International trade is a critical factor for South Africa’s continued growth and development. The 2008 global financial crisis, and the subsequent collapse of some western economies, emphasised the importance of diversifying international trade sources. This is particularly important against the background of the seemingly continuing shift of economic power from the North to the South and from West to East. All this suggests that while South Africa’s economic links with the countries of the North remain critical, future prospects for growth and international trade require rapid and extensive expansion of trade with the MENA countries.

Another reason the MENA region is important to South Africa is that it is home to sizeable South African expatriate communities. There are about 130 South African companies operating in the construction, engineering, retail and hospitality industries in the United Arab Emirates. A company that merits special mention in this context is the construction giant Murray and Roberts which has been present in Dubai for decades and is closely associated with the construction of the prestigious Chicago Beach Tower, Dubai International Airport's Concourse 1 and the iconic, sail-shaped Burj al-Arab hotel. Other areas of strategic co-operation include telecommunications such as MTN’s involvement in Iran and Syria; and energy, such as SASOL in Iran and Qatar.

In January 2007, Cabinet took a decision that South Africa needed to make a concerted effort to access increased Foreign Direct Investment from the oil-rich Gulf States and, for this purpose, a strategy to attract such investments was developed. The global financial crisis necessitated a review by the Department of International Relations and Cooperation, in consultation with the Department of Trade and Industry, of this strategy. It is estimated that the Gulf States have a total Sovereign Wealth Funds accumulation in excess of US $ 1.3 trillion.

The Gulf region in particular is vital to South Africa’s energy security which forms the lifeblood of the South African economy. Accounting for about 66% of OPEC’s oil reserves, the sheer size of the Middle East’s proven oil reserves ensures that it will continue to be a major player in the global oil trade so long as there is demand. In 2012 alone, South Africa imported R60 billion worth of crude oil from Saudi Arabia - the country with 17% of the world’s total proven oil reserves.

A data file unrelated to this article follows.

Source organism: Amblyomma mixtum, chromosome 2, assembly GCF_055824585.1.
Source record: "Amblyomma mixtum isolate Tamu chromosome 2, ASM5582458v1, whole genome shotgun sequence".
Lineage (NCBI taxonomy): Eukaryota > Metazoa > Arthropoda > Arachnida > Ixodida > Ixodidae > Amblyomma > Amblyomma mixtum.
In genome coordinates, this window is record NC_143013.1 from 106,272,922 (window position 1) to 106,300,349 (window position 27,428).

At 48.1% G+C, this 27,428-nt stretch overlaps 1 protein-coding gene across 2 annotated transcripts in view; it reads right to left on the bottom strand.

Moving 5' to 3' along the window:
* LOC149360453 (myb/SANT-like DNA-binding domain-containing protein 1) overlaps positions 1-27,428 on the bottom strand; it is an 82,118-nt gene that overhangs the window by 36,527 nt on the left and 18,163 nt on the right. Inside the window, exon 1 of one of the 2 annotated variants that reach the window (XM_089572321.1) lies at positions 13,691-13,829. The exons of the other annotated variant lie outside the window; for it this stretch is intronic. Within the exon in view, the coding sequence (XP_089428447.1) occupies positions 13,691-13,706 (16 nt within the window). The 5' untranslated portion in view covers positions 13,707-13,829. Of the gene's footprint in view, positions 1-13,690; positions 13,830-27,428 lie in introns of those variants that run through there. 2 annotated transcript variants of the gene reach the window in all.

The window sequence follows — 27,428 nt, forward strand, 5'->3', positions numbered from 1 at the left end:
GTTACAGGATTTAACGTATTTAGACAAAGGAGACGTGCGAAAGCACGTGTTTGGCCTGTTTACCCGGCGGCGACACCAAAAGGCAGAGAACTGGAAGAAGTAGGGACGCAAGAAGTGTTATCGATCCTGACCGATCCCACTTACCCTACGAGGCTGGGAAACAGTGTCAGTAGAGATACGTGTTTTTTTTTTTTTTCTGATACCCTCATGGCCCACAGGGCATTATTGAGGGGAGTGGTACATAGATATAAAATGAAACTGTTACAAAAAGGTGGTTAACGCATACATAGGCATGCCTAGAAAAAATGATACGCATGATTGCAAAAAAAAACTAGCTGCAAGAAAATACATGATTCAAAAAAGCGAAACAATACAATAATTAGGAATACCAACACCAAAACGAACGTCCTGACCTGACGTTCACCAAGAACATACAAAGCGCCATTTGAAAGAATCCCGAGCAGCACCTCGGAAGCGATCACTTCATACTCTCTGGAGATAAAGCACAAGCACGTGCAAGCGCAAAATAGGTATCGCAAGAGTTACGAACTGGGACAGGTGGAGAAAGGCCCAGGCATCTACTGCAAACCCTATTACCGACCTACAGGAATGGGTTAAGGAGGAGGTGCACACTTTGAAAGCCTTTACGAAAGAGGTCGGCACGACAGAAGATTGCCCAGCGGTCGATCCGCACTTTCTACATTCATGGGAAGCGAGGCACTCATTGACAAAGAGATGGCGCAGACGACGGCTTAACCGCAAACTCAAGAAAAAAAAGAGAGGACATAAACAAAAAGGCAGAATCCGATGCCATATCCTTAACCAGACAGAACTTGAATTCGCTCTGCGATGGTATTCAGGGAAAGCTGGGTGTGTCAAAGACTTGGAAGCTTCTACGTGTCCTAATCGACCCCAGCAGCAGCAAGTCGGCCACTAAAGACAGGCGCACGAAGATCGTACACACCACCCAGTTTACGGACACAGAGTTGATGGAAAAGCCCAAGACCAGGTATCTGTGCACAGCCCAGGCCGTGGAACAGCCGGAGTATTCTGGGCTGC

Ladies and Gentlemen,

In terms of peace and security, South Africa remains committed to sharing our experiences and capabilities to make a contribution to the promotion of world peace, the elimination of Weapons of Mass Destruction and promotion of human rights. It goes without saying that the MENA region has witnessed an unprecedented amount of conflict, both past and present. One of the longest-standing obstacles to peace in the Middle East is the question concerning the search for an independent Palestinian State. Since the founding of a democratic and non-racial South Africa in 1994, South Africa has strongly supported the establishment of a viable Palestinian State, and the peaceful resolution of the Arab-Israeli conflict. At the same time, South Africa maintains normal, but restricted, diplomatic ties with Israel, taking the view that Israel’s long-term security requires the ending of its occupation of all Arab territories.

In the past few years, however, the continuation of the building of settlements in occupied territory has been indicative of Israel’s reluctance and intransigence to adhere to internationally agreed upon resolutions for the creation of a Palestinian State based on the 1967 borders. South Africa has strongly condemned the building of settlements within Palestinian territories within international fora such as the United Nations and South Africa continues to support the Palestinian people through our contributions to the United Nations Relief and Works Agency for Palestine Refugees.

South Africa also supports the Saharawi Peoples inalienable right to decolonization and self-determination, through a UN supervised referendum with the option of Independence. The Personal Envoy of the United Nations’ Secretary-General, Ambassador Christopher Ross has expressed his concern that neither of the two parties to the conflict, Morocco and the Polisario Front, has been willing to accept each other’s proposal. In light of this stalemate, Ambassador Ross cautioned that the environment around the conflict has changed with the advent of the Arab Spring and that the deteriorating security situation in the Maghreb and Sahel has dire consequences for the region. Against this background, the continued non-resolution of the conflict might remain the cause for disunity on the African continent.